For Immediate Release
OFARM and Food & Water Watch Request Audit of Imported Organic Grain
An organic grain producers group and a citizens’ advocacy organization are urging the USDA’s Office of the Inspector General (OIG) to investigate the integrity of imported organic grains.
OFARM and Food & Water Watch wrote to USDA Inspector General Phyllis K. Fong about the potential for fraudulent organic imports to undermine consumer expectations and the market for domestic organic producers. The Office of Inspector General is currently auditing the USDA National Organic Program (NOP) oversight of an organic equivalency agreement between the United States and the European Union (EU).
As part of their letter, OFARM and Food & Water Watch requested that OIG “…examine the dramatic increase in the import of organic commodities, especially grains. A key area of concern for U.S. organic gain growers, and increasingly for consumers, is whether these in creased imports present an opportunity for fraudulently labeled organic products to enter the United states, undermining the opportunity for U.S. producers to get affair price in the market.”
The letter noted particular concern about dramatic increases in the import of organic grains from a few countries. During the first six months of 2016, there was a dramatic increase in the dollar value of organic soybean imports from Turkey, with more than thirty-six times the value of imports from Turkey in the first six months of 2016 than the same time period in 2015. During the first six months of 2016, there was a dramatic increase in the dollar value of imported organic yellow dent corn from Turkey, with more than five times the value of imports from Turkey in 2016 than the same time period in 2015.
The groups’ letter to USDA’s OIG further noted “As the organic market grows rapidly around the world, resulting shortages in the supply of various commodities can create a tempting satiation for those who do not value the integrity of the organic standards and see a potential to ship products fraudulently labeled as organic.”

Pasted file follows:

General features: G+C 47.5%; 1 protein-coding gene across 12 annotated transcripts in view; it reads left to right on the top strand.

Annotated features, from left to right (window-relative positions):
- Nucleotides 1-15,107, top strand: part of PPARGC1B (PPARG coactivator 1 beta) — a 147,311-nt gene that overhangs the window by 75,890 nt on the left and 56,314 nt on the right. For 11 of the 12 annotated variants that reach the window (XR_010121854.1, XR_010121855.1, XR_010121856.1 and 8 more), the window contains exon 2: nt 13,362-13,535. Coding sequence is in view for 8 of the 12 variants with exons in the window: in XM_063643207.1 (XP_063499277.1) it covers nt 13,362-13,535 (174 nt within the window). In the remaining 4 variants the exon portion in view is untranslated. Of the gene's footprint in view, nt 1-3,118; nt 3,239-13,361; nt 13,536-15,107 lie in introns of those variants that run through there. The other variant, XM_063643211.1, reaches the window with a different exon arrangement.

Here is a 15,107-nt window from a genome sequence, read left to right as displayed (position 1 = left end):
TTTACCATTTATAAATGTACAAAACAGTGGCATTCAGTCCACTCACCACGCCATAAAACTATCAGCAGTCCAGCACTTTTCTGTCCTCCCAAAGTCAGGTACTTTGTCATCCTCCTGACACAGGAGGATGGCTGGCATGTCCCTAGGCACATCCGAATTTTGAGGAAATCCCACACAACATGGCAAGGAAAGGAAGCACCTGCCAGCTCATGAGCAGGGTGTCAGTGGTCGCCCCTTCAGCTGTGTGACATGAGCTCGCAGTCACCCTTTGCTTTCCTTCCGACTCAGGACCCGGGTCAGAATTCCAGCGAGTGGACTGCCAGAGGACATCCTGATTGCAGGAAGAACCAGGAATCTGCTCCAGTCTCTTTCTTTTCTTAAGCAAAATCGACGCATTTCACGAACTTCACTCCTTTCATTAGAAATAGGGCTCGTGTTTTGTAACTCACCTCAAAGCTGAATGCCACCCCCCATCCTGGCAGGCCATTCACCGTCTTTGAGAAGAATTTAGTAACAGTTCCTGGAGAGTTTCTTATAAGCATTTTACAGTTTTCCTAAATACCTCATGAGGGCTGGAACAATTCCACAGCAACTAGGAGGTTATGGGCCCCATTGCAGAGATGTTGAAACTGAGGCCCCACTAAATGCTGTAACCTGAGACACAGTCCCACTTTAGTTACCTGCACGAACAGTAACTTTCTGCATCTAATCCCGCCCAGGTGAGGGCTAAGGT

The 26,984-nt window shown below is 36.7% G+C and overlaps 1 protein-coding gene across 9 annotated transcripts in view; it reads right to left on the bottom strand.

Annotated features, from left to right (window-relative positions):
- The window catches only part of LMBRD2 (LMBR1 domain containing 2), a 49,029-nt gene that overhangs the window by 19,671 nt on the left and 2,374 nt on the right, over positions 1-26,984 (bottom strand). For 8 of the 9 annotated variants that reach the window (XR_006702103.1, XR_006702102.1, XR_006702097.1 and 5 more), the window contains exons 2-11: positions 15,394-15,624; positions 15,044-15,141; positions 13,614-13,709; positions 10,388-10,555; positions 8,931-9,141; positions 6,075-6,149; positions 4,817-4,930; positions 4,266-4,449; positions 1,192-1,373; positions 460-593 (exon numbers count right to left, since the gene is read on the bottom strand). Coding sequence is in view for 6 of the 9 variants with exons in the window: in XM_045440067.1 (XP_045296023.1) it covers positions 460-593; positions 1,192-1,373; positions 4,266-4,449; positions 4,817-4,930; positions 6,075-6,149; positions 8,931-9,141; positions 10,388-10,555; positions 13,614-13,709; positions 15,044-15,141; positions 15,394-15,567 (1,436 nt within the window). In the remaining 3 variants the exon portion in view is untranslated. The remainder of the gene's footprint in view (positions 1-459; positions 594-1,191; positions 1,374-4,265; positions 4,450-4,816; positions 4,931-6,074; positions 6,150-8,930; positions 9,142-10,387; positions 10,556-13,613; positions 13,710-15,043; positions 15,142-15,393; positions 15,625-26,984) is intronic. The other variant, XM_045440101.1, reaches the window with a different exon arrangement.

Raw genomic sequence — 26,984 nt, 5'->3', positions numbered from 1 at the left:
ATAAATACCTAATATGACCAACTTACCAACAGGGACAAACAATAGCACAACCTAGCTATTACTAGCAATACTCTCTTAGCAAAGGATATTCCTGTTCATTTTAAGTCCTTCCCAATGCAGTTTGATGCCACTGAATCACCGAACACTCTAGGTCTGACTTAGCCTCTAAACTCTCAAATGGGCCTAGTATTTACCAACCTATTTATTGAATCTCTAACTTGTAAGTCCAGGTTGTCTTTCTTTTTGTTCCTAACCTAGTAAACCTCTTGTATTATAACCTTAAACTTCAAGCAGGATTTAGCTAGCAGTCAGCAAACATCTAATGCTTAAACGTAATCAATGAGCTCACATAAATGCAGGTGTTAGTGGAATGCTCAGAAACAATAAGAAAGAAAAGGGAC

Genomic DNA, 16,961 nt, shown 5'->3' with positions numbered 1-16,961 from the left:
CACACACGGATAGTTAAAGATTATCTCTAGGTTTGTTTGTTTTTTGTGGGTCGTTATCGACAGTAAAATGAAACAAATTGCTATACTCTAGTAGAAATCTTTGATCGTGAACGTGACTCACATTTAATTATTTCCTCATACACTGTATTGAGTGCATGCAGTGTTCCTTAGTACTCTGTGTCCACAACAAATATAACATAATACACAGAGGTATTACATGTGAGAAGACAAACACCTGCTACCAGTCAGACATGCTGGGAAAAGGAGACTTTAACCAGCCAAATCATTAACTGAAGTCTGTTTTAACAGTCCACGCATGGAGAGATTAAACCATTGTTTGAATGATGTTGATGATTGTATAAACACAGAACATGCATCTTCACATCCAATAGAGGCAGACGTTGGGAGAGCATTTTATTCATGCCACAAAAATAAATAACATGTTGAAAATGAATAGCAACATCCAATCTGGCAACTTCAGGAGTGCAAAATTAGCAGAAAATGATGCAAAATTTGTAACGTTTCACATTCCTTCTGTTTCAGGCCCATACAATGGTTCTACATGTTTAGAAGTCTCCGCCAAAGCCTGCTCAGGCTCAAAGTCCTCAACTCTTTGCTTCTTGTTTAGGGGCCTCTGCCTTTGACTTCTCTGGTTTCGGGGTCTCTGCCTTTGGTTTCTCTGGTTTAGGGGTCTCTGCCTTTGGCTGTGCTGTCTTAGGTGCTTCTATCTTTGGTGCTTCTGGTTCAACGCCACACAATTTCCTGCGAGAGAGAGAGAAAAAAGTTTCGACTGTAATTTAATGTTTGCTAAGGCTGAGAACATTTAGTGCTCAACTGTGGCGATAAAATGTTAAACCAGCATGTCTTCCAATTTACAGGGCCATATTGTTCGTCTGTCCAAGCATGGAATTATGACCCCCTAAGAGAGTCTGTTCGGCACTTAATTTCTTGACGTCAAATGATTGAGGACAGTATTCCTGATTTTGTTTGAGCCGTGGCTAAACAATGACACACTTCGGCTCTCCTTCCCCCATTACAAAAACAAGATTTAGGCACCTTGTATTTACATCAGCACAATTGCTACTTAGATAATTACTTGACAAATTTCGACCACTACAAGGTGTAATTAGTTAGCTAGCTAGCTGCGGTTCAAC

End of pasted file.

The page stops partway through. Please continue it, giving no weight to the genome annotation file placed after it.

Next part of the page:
“These long international supply chains increase the opportunities for breaks in the chain of recordkeeping, organic certification and verification that the USDA organic seal is built upon,” said John Bobbe, executive director of OFARM. “We need the USDA to make sure that organic imports are meeting the same organic standards that U.S. producers do.”
The OFARM/Food & Water Watch letter concludes with a request for the OIG to examine whether:
- NOP’s procedures to assess whether the EU’s processes for accreditation and certification are adequate to ensure the integrity of bulk shipments of commodities that are pooled from many farms;
- NOP has an adequate system to track bulk commodity shipments produced in other countries outside the EU that are certified by EU-based certifiers, or shipped through EU countries;
- NOP should collect other data to gain a better understanding of source of imports, back to the certifier and farm level.
To read the full letter, go to previous post.
The Organic Farmers’ Agency for Relationship Marketing (OFARM) has six member organic grain and livestock marketing cooperatives with organic producers in 19 states from Montana to Texas and Louisiana to Tennessee, Kentucky and Ohio and all states in between.
Food & Water Watch champions healthy food and clean water for all. We stand up to corporations that put profits before people, and advocate for a democracy that improves people’s lives and protects our environment.
CONTACT: John Bobbe Executive Director, OFARM 715.467.0031 email@example.com www.OFARM.coop